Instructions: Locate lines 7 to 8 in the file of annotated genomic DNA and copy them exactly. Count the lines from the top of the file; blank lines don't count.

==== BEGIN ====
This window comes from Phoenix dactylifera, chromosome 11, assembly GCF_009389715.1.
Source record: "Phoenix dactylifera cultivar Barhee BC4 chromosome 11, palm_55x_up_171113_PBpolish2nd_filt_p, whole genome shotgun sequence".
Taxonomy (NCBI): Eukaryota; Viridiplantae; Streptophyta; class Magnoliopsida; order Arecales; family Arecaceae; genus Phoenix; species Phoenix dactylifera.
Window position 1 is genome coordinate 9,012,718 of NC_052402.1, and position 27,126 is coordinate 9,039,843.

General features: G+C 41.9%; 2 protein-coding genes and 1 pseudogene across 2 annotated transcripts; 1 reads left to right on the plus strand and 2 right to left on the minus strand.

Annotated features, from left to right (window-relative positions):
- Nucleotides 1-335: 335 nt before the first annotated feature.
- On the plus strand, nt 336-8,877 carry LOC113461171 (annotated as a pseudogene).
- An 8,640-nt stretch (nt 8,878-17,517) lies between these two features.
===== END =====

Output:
- Nucleotides 1-335: 335 nt before the first annotated feature.
- On the plus strand, nt 336-8,877 carry LOC113461171 (annotated as a pseudogene).